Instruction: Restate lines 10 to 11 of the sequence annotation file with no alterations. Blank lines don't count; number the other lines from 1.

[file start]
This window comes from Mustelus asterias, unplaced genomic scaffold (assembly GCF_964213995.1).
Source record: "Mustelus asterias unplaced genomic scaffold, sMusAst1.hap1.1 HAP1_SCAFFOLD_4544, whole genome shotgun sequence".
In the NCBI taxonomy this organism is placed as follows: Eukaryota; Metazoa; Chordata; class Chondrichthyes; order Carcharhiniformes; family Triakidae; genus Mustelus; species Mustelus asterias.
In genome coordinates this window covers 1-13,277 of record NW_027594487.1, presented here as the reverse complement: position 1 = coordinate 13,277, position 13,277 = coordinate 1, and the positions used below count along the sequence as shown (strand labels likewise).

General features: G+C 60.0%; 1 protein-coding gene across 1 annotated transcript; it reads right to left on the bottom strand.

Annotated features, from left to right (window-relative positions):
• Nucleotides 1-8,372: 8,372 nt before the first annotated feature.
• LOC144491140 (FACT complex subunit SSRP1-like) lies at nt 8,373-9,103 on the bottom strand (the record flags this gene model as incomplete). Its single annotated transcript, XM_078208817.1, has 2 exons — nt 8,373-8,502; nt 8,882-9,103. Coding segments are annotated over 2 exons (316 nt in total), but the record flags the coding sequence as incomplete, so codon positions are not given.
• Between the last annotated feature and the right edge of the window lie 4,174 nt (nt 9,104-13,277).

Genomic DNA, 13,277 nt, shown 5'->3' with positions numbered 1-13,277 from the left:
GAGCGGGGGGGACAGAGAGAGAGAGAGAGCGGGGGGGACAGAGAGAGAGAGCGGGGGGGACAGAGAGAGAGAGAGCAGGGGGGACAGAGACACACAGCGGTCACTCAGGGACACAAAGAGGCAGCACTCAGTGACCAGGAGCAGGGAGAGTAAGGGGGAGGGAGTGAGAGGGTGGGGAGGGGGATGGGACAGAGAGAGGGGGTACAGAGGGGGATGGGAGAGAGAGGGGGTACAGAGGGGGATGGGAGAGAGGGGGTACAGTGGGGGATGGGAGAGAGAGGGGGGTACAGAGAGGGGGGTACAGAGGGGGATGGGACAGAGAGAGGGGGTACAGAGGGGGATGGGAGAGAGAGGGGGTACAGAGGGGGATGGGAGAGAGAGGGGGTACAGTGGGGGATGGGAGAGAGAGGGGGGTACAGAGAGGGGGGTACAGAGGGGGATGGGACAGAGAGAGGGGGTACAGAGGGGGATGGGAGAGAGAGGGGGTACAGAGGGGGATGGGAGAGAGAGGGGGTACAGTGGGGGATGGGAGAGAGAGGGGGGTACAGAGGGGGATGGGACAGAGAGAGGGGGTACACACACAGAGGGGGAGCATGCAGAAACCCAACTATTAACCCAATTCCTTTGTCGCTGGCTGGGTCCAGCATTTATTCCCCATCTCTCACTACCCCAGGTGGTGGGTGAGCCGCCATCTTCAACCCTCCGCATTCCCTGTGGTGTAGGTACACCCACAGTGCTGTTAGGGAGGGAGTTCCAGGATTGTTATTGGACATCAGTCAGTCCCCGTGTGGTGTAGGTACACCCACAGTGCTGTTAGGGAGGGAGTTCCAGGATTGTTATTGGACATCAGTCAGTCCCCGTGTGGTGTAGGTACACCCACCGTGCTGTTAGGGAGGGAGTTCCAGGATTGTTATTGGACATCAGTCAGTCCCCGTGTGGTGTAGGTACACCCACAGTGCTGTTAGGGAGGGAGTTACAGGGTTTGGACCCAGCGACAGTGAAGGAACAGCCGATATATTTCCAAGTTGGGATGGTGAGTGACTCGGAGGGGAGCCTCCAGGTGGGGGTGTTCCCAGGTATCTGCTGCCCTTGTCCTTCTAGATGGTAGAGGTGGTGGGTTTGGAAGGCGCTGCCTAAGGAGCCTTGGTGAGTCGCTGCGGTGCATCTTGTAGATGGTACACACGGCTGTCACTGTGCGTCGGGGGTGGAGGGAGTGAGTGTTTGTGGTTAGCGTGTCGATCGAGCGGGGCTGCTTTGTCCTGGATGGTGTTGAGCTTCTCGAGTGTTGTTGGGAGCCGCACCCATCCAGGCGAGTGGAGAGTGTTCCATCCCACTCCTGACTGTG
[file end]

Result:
Genomic DNA, 13,277 nt, shown 5'->3' with positions numbered 1-13,277 from the left:
GAGCGGGGGGGACAGAGAGAGAGAGAGAGCGGGGGGGACAGAGAGAGAGAGCGGGGGGGACAGAGAGAGAGAGAGCAGGGGGGACAGAGACACACAGCGGTCACTCAGGGACACAAAGAGGCAGCACTCAGTGACCAGGAGCAGGGAGAGTAAGGGGGAGGGAGTGAGAGGGTGGGGAGGGGGATGGGACAGAGAGAGGGGGTACAGAGGGGGATGGGAGAGAGAGGGGGTACAGAGGGGGATGGGAGAGAGGGGGTACAGTGGGGGATGGGAGAGAGAGGGGGGTACAGAGAGGGGGGTACAGAGGGGGATGGGACAGAGAGAGGGGGTACAGAGGGGGATGGGAGAGAGAGGGGGTACAGAGGGGGATGGGAGAGAGAGGGGGTACAGTGGGGGATGGGAGAGAGAGGGGGGTACAGAGAGGGGGGTACAGAGGGGGATGGGACAGAGAGAGGGGGTACAGAGGGGGATGGGAGAGAGAGGGGGTACAGAGGGGGATGGGAGAGAGAGGGGGTACAGTGGGGGATGGGAGAGAGAGGGGGGTACAGAGGGGGATGGGACAGAGAGAGGGGGTACACACACAGAGGGGGAGCATGCAGAAACCCAACTATTAACCCAATTCCTTTGTCGCTGGCTGGGTCCAGCATTTATTCCCCATCTCTCACTACCCCAGGTGGTGGGTGAGCCGCCATCTTCAACCCTCCGCATTCCCTGTGGTGTAGGTACACCCACAGTGCTGTTAGGGAGGGAGTTCCAGGATTGTTATTGGACATCAGTCAGTCCCCGTGTGGTGTAGGTACACCCACAGTGCTGTTAGGGAGGGAGTTCCAGGATTGTTATTGGACATCAGTCAGTCCCCGTGTGGTGTAGGTACACCCACCGTGCTGTTAGGGAGGGAGTTCCAGGATTGTTATTGGACATCAGTCAGTCCCCGTGTGGTGTAGGTACACCCACAGTGCTGTTAGGGAGGGAGTTACAGGGTTTGGACCCAGCGACAGTGAAGGAACAGCCGATATATTTCCAAGTTGGGATGGTGAGTGACTCGGAGGGGAGCCTCCAGGTGGGGGTGTTCCCAGGTATCTGCTGCCCTTGTCCTTCTAGATGGTAGAGGTGGTGGGTTTGGAAGGCGCTGCCTAAGGAGCCTTGGTGAGTCGCTGCGGTGCATCTTGTAGATGGTACACACGGCTGTCACTGTGCGTCGGGGGTGGAGGGAGTGAGTGTTTGTGGTTAGCGTGTCGATCGAGCGGGGCTGCTTTGTCCTGGATGGTGTTGAGCTTCTCGAGTGTTGTTGGGAGCCGCACCCATCCAGGCGAGTGGAGAGTGTTCCATCCCACTCCTGACTGTG